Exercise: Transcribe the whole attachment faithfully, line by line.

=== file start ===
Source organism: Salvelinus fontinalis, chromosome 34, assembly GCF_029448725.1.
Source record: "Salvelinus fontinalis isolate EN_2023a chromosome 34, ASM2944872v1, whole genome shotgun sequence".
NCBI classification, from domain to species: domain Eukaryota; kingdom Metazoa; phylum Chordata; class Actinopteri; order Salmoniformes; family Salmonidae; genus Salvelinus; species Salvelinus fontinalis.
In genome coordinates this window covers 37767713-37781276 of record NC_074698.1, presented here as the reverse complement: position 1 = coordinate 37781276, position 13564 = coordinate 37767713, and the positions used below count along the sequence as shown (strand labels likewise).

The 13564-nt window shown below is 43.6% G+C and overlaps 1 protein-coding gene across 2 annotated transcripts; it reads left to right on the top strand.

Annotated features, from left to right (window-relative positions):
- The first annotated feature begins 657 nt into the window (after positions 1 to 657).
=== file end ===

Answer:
Source organism: Salvelinus fontinalis, chromosome 34, assembly GCF_029448725.1.
Source record: "Salvelinus fontinalis isolate EN_2023a chromosome 34, ASM2944872v1, whole genome shotgun sequence".
NCBI classification, from domain to species: domain Eukaryota; kingdom Metazoa; phylum Chordata; class Actinopteri; order Salmoniformes; family Salmonidae; genus Salvelinus; species Salvelinus fontinalis.
In genome coordinates this window covers 37767713-37781276 of record NC_074698.1, presented here as the reverse complement: position 1 = coordinate 37781276, position 13564 = coordinate 37767713, and the positions used below count along the sequence as shown (strand labels likewise).

The 13564-nt window shown below is 43.6% G+C and overlaps 1 protein-coding gene across 2 annotated transcripts; it reads left to right on the top strand.

Annotated features, from left to right (window-relative positions):
- The first annotated feature begins 657 nt into the window (after positions 1 to 657).